While most celebrities use the publicity surrounding their weddings as a way to further their careers, John Lennon and Yoko Ono actually took advantage of the media’s voyeurism to stage a protest for peace during their honeymoon.
Of course, being the bastions of the 60s avant-garde, their altruism necessarily took the unexpected and quirky form of a “bed-in.”
Between March 25-31, 1969, Lennon and Yoko invited the press, expecting to document a more scandalous spectacle, into their hotel room in the Amsterdam Hilton while they sat in bed and spoke of peace.
After the success of this inspired stunt, they went to Montreal’s Queen Elizabeth Hotel for another seven-day protest from May 26-June 1. It was here that they first recorded the anti-war anthem “Give Peace a Chance” among luminaries such as Timothy Leary and Allen Ginsberg.
Scoffed at by the major media, Lennon and Ono’s demonstration inspired many others throughout the decades to perform bed-ins in passive protest of war. “Give Peace a Chance” remains the emblematic anti-war song of the 1960s.
7. Martin Luther King, Jr.’s “I Have A Dream” Speech
One of the finest orators and civil rights leaders of the 20th century, Martin Luther King, Jr. did much to change the United States’ policy on racial discrimination.
After helping to launch the Civil Rights Movement by heading the 1955 Montgomery Bus Boycott, King founded the Southern Christian Leadership Conference, a black religious organization that directed nonviolent protests against segregationist authorities throughout the 1960s.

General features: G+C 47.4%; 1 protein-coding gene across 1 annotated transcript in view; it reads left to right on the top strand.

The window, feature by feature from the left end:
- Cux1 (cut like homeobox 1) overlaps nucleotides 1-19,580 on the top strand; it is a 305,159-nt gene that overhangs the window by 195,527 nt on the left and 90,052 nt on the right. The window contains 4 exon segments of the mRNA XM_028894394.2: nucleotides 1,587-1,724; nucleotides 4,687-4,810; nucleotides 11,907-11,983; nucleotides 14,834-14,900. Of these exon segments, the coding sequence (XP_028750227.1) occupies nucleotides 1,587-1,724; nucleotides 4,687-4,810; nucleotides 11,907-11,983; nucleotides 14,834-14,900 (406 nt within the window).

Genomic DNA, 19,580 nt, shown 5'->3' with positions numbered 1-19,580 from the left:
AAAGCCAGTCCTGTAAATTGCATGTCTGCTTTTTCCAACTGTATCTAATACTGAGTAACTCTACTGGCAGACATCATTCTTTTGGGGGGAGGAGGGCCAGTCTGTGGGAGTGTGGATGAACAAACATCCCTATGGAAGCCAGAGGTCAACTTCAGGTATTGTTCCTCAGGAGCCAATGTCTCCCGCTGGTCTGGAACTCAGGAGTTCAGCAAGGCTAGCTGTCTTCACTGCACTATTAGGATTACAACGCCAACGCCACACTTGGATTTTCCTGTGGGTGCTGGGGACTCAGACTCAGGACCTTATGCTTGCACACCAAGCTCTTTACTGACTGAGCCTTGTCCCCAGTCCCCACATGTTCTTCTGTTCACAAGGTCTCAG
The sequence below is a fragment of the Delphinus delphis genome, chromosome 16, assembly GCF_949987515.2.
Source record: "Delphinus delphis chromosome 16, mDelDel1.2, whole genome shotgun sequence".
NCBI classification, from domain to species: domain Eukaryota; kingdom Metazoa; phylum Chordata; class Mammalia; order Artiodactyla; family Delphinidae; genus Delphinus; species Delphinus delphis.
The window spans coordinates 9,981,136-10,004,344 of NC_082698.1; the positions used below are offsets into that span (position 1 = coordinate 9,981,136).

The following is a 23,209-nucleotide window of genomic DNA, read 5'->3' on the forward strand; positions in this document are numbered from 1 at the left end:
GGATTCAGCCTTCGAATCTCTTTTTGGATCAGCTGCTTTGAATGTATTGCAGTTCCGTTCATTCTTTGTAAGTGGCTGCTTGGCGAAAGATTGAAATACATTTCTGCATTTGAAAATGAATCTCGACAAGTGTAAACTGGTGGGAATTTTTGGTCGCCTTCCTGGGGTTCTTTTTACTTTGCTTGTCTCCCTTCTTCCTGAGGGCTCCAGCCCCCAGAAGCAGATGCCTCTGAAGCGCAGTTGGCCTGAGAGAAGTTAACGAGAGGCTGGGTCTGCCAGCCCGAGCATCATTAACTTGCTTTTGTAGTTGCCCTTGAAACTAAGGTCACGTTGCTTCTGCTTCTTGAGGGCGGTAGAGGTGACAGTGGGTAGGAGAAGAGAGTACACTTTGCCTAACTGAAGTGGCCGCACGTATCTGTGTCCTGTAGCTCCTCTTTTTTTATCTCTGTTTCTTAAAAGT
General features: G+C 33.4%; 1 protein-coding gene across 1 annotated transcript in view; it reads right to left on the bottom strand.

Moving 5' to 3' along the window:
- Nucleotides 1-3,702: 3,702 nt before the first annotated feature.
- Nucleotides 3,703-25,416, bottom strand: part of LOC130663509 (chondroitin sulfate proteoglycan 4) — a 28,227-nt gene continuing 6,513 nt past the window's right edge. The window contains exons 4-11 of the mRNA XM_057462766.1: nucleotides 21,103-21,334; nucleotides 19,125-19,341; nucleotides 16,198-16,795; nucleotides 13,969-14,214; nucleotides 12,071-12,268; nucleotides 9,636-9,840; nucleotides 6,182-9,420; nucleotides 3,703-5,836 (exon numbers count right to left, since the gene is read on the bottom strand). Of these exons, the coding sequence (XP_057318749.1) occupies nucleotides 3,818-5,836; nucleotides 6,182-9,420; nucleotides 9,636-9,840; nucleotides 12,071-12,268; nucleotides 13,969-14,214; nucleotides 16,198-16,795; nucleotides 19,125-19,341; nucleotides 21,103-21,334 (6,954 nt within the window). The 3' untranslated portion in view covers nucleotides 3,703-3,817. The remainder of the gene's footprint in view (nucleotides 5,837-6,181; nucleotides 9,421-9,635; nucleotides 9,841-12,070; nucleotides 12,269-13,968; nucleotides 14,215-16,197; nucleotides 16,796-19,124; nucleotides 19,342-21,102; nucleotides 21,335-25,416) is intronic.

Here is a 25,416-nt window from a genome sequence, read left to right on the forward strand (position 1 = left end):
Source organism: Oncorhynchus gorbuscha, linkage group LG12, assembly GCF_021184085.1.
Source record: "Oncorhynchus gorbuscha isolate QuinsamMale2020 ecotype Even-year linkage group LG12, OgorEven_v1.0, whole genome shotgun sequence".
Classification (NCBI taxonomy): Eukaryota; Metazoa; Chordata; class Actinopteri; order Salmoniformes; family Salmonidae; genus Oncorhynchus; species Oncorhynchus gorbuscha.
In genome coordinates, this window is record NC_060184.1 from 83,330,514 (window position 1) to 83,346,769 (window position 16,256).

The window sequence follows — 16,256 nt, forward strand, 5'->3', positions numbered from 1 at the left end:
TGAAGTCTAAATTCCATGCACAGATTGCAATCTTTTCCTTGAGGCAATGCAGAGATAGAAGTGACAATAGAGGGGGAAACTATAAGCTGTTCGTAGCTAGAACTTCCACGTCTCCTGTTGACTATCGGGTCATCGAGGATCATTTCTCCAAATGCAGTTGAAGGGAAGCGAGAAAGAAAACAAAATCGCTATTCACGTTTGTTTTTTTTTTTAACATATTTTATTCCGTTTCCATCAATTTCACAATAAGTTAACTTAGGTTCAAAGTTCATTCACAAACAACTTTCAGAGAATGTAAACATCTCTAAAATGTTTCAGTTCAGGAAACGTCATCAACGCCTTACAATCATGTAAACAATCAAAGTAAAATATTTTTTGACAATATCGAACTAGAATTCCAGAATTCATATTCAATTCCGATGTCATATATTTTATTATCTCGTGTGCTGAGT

The zenith of Dr. King’s career came on August 28, 1963 with his “I Have A Dream” speech, given at the March on Washington for Jobs and Freedom. Watch the full speech here.
On the symbolic steps of the Lincoln Memorial, King spoke to 200,000-300,000 dissidents and millions of television viewers, rallying for a world free of prejudice in which people would not be “judged by the color of their skin, but by the content of their character.”
Dr. King’s historic speech was a major deciding factor in the passage of the National Voting Act and Civil Rights Act.
For his part in advocating racial harmony and equality through nonviolent means, King became the youngest ever recipient of the Nobel Peace Prize in 1964.
Although an assassin lamentably cut his momentous career short in 1968, Martin Luther King, Jr. and his words continue to inspire the oppressed everywhere.
8. Ahmad Batebi, Iran’s Happenstance Hero
The subject of a provocative cover of The Economist that created a global backlash against Iranian human rights abuses, Ahmad Batebi’s accidental role in the Iran student protests of 1999 irrevocably altered the course of his life.
The infamous photo shows Batebi waving a bloody shirt—that of a fellow protester shot by plainclothes police—an act many interpreted as a rallying cry of rebellion against the government’s autocratic policies.
However, according to a recent interview in the New York Times, Batebi had wandered into the crowd of dissidents, and after using the shirt to staunch the bullet wound of a fallen student, waved the bloodied garment to dissuade others from joining the rabble.